YSU's president doesn't think increased tuition will affect enrollment as long as the university offers a good education.
By JoANNE VIVIANO
and IAN HILL
VINDICATOR STAFF WRITERS
YOUNGSTOWN -- Youngstown State University administrators aren't limiting themselves in their hunt for ways to fund employee pay raises.
"Everything's on the table at this point," President David Sweet said Thursday.
The faculty union thinks the university will find a way.
"The costs are going to be much less than what's being predicted," said John Russo, union president.
The union voted 192-19 Thursday to accept a three-year contract agreement giving faculty 3.5-percent annual raises each year and a $1,000 lump-sum payment.
YSU trustees were to meet at 5 p.m. today to vote on the contract.
Classified employees accepted a three-year deal last week calling for 3-percent annual raises and bonuses of up to $600 for increases in enrollment.
Russo thinks the university will be able to save money in the near future by hiring lower-paid faculty members to replace higher-paid ones who retire. Several faculty members are nearing retirement.
The total cost of all staff wage and benefit raises will increase the university's budget by $2.6 million this school year, Sweet said. The university has set aside $2 million.
Russo noted that a fact-finder's report determined the raises are affordable, but Sweet said the university most likely will have difficulties paying for the raises and administrators will be looking to "diversify our funding streams."
Some additional money could come in the unlikely event there is a change in the amount of state money that was allocated to state universities this year, Sweet said. Nine got unexpected cuts in state money in July, and six got unexpected gains.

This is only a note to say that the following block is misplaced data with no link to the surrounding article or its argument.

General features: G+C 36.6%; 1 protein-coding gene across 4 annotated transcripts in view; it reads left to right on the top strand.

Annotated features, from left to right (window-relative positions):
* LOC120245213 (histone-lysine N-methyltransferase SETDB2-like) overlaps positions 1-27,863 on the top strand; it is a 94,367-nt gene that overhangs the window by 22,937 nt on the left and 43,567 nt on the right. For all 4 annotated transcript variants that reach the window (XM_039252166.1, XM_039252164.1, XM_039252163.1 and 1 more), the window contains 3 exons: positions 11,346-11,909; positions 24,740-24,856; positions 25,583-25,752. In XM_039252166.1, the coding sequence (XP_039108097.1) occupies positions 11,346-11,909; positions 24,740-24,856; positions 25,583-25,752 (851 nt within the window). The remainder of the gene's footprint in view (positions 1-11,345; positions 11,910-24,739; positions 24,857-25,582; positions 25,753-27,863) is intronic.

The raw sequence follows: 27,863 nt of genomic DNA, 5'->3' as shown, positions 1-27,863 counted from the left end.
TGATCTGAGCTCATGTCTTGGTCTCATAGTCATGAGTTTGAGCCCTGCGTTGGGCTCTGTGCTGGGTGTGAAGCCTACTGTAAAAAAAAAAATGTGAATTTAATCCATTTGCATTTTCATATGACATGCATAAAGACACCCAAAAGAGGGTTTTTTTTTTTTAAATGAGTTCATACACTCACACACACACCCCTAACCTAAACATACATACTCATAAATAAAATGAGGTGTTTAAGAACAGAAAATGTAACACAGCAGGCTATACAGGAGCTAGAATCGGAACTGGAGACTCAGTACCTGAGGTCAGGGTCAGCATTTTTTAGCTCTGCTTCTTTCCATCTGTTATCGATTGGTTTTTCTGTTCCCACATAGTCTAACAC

Sweet said chief financial officers of those universities have been invited to a meeting in Columbus today to talk about the winners' sacrificing some of their increases to the losers, but he doubts that will happen.
Request of board
The university presidents, however, also will make a pitch to the Ohio Board of Regents to reconsider allocations, Sweet said.
Sweet said YSU also could use $1 million in strategic initiative funding, money from the marketing budget and $960,000 from the one-time sale of Anthem stock.
In addition, it will institute a "selective hiring freeze" that calls for all new hires to be approved by Sweet.
The president said he agreed to the raises in part to avoid a strike. He said a strike threat appeared to affect enrollment figures.
The faculty union said it would strike Monday, the first day of classes, if they didn't have a new contract. A plan for a one-year contract with a small raise or wage freeze was rejected by the union, he said.
Sweet said YSU could have afforded the raises without additional money if the state hadn't reduced funding by $2.7 million for 2002-03 in addition to an earlier $3 million cut.
Trustees approved an 8.9-percent tuition increase to help defray the $3 million cut. YSU's $4,996 annual tutition remains the lowest among Ohio's 11 state-funded four-year universities.
Sweet said further tuition increases shouldn't affect enrollment, as long as students get a quality education. He said there is no evidence showing local students want to attend lower-priced schools.
"We are operating the university in the context of 'times have changed," he said. "On the other hand ... I believe our number-one objective is building our enrollment base. To do that, tuition is important. But more important is the programs we offer. That has to be a key focus."
Sweet said he respects the faculty and expects it to continue to offer an education that will help the university reach a goal of increasing enrollment by making students want to stay.
"The primary responsibility for faculty is to be effective teachers. We will solve our enrollment problem overnight if we increase our retention of students," he said.